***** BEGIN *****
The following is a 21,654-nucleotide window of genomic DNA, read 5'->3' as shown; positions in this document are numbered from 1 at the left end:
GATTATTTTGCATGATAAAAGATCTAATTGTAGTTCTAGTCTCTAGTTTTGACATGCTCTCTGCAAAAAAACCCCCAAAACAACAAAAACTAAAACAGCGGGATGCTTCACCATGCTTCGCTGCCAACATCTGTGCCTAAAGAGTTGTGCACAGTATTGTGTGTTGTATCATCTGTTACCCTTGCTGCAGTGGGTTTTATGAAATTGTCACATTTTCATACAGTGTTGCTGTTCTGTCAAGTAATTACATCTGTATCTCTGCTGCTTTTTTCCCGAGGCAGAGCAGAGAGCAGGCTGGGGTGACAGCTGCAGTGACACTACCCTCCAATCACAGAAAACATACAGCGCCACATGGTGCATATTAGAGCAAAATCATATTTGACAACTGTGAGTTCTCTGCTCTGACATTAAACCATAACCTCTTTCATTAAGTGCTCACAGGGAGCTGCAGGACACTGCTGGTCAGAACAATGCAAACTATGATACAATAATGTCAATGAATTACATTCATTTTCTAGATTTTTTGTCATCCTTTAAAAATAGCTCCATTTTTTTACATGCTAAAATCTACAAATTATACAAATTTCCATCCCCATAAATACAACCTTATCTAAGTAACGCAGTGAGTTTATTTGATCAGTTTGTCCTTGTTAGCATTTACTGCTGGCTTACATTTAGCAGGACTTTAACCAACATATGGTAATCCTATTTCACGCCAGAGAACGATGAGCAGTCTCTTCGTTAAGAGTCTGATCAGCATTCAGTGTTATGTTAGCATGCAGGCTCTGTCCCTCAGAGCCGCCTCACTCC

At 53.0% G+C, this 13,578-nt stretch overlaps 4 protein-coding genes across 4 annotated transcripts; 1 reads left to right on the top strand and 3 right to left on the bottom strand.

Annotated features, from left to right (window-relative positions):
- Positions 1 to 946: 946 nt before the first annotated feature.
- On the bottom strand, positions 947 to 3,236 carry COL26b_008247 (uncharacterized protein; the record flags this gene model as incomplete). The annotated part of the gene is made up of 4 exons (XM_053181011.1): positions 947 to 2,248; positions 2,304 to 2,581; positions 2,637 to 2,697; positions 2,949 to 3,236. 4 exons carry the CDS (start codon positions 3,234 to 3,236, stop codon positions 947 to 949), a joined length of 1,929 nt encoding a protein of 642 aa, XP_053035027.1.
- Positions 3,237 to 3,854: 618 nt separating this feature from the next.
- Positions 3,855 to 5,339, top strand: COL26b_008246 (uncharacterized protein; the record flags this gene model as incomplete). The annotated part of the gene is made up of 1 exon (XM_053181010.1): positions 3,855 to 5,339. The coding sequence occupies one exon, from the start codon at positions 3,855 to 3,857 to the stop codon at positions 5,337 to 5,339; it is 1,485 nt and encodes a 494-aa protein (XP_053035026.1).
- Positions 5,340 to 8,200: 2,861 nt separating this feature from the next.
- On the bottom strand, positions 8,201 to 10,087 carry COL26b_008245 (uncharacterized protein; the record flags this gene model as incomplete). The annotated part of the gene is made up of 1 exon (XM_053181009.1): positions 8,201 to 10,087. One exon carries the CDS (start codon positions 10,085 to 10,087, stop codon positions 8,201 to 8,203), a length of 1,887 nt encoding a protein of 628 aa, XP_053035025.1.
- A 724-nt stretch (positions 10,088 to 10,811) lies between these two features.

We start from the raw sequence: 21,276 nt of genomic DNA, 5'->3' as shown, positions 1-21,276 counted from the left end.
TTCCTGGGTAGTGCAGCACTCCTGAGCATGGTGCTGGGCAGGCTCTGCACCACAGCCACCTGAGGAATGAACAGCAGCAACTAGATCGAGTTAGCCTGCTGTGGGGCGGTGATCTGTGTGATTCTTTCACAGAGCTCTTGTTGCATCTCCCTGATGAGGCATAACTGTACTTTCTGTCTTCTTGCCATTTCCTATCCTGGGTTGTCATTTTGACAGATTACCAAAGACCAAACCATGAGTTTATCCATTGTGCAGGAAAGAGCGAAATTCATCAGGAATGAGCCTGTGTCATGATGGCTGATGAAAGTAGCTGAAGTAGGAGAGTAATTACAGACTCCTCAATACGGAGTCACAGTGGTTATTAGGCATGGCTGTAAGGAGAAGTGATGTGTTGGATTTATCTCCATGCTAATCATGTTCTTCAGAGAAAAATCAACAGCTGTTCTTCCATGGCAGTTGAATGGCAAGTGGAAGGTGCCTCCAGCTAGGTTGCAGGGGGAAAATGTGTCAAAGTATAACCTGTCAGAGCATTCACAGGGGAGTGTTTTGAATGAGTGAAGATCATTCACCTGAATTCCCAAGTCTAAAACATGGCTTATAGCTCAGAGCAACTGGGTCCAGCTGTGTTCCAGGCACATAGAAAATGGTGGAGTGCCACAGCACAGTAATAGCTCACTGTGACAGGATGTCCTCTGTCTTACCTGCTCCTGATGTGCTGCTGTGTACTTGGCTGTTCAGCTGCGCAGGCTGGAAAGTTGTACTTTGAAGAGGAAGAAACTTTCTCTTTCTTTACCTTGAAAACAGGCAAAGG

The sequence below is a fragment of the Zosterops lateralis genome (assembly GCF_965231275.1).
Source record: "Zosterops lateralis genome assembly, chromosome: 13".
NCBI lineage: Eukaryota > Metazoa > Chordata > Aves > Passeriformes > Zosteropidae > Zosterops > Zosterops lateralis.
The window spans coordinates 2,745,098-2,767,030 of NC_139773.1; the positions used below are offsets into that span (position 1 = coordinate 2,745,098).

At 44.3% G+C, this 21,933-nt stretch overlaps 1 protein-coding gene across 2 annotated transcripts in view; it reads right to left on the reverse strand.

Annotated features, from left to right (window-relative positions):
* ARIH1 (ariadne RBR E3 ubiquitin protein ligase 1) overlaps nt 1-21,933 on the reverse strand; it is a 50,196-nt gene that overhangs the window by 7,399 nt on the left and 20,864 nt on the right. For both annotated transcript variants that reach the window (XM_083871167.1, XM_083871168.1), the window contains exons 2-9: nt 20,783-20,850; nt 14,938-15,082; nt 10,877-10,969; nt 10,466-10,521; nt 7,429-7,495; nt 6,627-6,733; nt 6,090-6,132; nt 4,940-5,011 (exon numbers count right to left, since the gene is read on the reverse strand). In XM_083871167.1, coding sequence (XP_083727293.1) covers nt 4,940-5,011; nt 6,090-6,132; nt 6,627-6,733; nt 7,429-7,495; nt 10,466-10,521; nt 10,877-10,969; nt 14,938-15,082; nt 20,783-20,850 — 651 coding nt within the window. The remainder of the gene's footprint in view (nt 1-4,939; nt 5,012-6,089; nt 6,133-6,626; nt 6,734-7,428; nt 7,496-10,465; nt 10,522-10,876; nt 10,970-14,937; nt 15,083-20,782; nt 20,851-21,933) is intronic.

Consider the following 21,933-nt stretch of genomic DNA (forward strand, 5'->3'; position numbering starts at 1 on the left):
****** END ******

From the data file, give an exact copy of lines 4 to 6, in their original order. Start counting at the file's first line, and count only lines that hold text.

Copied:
Annotated features, from left to right (window-relative positions):
- Positions 1 to 946: 946 nt before the first annotated feature.
- On the bottom strand, positions 947 to 3,236 carry COL26b_008247 (uncharacterized protein; the record flags this gene model as incomplete). The annotated part of the gene is made up of 4 exons (XM_053181011.1): positions 947 to 2,248; positions 2,304 to 2,581; positions 2,637 to 2,697; positions 2,949 to 3,236. 4 exons carry the CDS (start codon positions 3,234 to 3,236, stop codon positions 947 to 949), a joined length of 1,929 nt encoding a protein of 642 aa, XP_053035027.1.